How to Support the Work of Your Child’s Montessori School

Posted by Meagan Ledendecker on 9/2/2019

A fresh new school year comes with lots of excitement, and often lots of questions from new and returning families alike. One frequent question we receive is: “How can we support Montessori education at home?”

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First of all, we love this question! We know that even busy families want to do what they can to support the hard work of their children and their children’s teachers. We are here to tell you that your support means everything, and it honestly doesn’t take much to make a huge difference.

First, it’s worthy thinking about what you definitely don’t need to do.

  • No need to purchase Montessori materials for use at home. In fact, we recommend strongly against doing so! Montessori materials were developed to be used in a very specific manner to support children’s development at just the right time. Our teachers go through intensive training for this. While there is certainly an allure to the beautiful wooden learning materials, we believe it’s best to allow trained and credentialed Montessori educators to guide children in using the materials in the way they were intended to be used.
  • No need to buy any fancy organization systems (or really, buy anything at all). Montessori at home need not cost a cent. Supporting the philosophy at home is more about a shift in approach and perspective and less about buying more to enrich the environment.
  • No need to push for academic achievement. We understand that with the right support and guidance, children make great strides in academic areas all on their own and in their own time. There’s no need to drill math facts or push for your child to be reading by a certain age. Learning is not linear and each individual requires the time and space to arrive at milestones on a personal timetable. Your child’s teacher will certainly let you know if there are academic skills that can be supported, but generally speaking, children work so hard at school it’s okay to let them take a break at home.

Let’s think about what can be really helpful.


1. Learn about Montessori philosophy. There are lots of ways to do this! We occasionally hold parent education sessions at the school.    These events can be great ways to connect with other families, spend time getting to know our staff, and also one of the best ways to learn more about what Montessori means and how it’s an excellent approach for teaching children.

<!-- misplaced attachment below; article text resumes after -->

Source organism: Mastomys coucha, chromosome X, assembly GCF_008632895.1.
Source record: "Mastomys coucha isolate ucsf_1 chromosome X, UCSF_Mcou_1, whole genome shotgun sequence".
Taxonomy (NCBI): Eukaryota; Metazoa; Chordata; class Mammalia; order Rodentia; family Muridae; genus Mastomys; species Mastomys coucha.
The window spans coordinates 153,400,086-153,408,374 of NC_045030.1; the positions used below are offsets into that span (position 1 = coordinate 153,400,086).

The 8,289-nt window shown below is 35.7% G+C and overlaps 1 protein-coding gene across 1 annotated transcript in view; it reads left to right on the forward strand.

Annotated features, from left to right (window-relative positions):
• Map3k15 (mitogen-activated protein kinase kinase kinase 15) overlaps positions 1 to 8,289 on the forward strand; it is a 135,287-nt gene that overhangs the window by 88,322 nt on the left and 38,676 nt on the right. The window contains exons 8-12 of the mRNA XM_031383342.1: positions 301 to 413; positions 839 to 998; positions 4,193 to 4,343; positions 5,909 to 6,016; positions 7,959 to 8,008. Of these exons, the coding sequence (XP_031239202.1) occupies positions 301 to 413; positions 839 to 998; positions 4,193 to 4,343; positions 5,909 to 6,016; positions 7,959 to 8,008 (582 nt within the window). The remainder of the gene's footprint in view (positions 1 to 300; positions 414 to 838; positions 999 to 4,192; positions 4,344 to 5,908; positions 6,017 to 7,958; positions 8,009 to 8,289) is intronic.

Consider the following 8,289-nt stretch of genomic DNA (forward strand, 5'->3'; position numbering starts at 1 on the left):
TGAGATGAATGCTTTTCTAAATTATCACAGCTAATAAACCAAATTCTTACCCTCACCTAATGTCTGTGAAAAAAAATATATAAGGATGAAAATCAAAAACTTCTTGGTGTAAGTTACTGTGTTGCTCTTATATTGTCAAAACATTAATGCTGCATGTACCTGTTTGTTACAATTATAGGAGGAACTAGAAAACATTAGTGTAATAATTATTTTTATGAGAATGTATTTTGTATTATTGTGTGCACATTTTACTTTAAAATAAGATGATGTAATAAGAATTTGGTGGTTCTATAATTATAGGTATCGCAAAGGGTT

We know not everyone has time to attend these sessions, but there are other great resources out there. One of the best books we recommend is Montessori: The Science Behind the Genius by Angeline Stoll Lillard.

Articles from past American Montessori Society publications:

Resoures for parents from the Association Montessori Internationale/USA:

2. Volunteer at the school. There are opportunities for all talents and schedules! Some ideas:

  • Chaperone on field trips or small group ”going out” trips
  • Help with school fundraising efforts
  • Serve as a parent liaison for your child’s class
  • Ask your child’s teacher what support would be helpful to the classroom
  • Help out with special events
  • Give a presentation to a class about your job
  • Pitch in with school gardening projects


3. "Follow the child." What the Montessori approach really boils down to is honoring the child as a whole human being who is deserving of the same respect as any adult. Learning to shed our preconceived notions of what parenting and teaching mean and considering new ways of doing things can be challenging at first, but the long-term benefits are substantial for everyone involved.

We want to inspire you to encourage your child(ren) to be more independent. The more they can do for themselves (including making their own choices), the better. Nurturing a sense of independence is empowering for children and, believe it or not, less work for you! Allowing children independence and freedom does not, however, mean they get to make all the decisions; there has to be a balance! We will illustrate this concept further in an upcoming post.


4. If you are happy with the education your child is receiving, spread the word! We believe that Montessori has the power to bring great change to the world, one child at a time. Our approach to education isn’t about memorizing facts and scoring well on tests. We aim to nurture kind, creative, and empowered members of society. The best way to expand our work is to reach more children.

If you’ve been happy with your child’s Montessori education, reach out and let us know! There are plenty of ways to leave reviews for potential families to read. Spreading the word can also be as simple as talking openly with friends at your neighborhood birthday parties or weekend soccer games. There are plenty of families out there looking for the solutions that Montessori provides.




We hope this post has been helpful, but if you have any questions or ideas, please let us know. As parents, you are your child’s first and most important teachers. Together, we can work to create a more beautiful world.